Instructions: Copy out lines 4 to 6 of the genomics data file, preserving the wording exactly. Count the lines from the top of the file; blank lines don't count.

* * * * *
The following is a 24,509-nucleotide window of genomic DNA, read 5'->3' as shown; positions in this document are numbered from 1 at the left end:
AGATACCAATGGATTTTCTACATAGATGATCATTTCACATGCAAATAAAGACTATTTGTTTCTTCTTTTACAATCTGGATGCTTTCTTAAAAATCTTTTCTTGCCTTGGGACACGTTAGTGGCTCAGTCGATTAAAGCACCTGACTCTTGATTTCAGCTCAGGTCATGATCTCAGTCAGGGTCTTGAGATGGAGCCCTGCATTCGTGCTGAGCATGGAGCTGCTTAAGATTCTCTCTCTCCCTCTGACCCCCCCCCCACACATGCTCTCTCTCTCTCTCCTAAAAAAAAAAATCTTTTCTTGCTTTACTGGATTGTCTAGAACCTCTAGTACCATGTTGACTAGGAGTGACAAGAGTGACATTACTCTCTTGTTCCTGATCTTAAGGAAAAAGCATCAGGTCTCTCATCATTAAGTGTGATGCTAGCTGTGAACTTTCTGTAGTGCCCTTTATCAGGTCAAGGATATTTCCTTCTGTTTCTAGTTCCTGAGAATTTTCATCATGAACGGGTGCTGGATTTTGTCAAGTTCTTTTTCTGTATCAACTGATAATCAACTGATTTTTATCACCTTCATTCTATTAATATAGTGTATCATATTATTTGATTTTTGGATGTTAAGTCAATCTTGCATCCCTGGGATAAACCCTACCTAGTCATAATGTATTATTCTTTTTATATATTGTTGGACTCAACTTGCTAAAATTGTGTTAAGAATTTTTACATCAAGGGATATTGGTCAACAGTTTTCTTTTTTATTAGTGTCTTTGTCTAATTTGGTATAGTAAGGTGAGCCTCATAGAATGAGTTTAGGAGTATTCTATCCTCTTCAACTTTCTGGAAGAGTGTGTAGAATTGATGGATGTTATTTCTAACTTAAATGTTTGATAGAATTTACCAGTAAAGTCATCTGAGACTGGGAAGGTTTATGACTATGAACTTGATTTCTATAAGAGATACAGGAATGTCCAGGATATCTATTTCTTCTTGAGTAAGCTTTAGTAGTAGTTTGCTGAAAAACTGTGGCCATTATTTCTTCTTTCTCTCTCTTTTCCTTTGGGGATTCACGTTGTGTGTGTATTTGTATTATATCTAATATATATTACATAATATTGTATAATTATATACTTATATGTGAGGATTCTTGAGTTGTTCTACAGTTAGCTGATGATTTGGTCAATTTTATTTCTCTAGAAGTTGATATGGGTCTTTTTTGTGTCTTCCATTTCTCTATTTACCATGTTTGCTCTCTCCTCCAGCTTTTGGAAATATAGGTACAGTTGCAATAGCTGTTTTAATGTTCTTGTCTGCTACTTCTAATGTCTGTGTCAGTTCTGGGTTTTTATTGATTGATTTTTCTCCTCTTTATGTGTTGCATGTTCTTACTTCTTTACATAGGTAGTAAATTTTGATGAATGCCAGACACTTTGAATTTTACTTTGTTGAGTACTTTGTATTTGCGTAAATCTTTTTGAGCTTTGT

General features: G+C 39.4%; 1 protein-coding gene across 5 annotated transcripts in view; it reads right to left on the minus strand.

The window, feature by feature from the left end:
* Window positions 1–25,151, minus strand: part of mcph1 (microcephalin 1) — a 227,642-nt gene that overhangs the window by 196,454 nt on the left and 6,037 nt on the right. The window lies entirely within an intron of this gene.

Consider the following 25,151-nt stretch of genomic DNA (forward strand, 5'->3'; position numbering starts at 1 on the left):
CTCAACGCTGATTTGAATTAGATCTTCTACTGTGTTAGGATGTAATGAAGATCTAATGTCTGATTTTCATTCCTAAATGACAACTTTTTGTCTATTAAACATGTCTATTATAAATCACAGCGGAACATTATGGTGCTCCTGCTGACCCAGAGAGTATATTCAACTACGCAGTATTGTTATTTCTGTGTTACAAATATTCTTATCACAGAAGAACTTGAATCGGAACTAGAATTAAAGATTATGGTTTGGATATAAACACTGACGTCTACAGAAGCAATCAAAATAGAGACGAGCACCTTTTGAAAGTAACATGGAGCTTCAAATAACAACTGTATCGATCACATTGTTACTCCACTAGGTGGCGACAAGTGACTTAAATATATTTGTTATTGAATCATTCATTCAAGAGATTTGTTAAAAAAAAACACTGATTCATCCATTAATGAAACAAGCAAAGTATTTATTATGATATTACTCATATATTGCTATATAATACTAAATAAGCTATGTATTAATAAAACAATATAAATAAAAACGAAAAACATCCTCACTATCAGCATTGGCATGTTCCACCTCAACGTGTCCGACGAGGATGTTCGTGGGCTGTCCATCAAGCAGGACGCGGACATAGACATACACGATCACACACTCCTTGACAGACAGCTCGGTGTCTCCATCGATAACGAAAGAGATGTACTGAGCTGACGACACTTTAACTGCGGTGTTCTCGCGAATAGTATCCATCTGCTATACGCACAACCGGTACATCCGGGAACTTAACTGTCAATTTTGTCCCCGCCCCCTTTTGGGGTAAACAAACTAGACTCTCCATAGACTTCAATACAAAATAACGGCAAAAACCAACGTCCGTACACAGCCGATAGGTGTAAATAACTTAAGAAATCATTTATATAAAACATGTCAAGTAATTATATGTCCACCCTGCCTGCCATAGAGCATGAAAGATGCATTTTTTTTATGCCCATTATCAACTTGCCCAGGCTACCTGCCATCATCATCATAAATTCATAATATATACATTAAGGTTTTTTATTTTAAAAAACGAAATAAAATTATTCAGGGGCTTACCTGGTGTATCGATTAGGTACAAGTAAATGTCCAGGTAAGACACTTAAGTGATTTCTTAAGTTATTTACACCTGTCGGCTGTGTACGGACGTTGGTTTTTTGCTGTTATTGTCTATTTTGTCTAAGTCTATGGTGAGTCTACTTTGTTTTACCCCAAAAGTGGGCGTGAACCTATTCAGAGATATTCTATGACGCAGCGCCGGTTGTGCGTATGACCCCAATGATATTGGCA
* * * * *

The window, feature by feature from the left end:
* Window positions 1–25,151, minus strand: part of mcph1 (microcephalin 1) — a 227,642-nt gene that overhangs the window by 196,454 nt on the left and 6,037 nt on the right. The window lies entirely within an intron of this gene.

Consider the following 25,151-nt stretch of genomic DNA (forward strand, 5'->3'; position numbering starts at 1 on the left):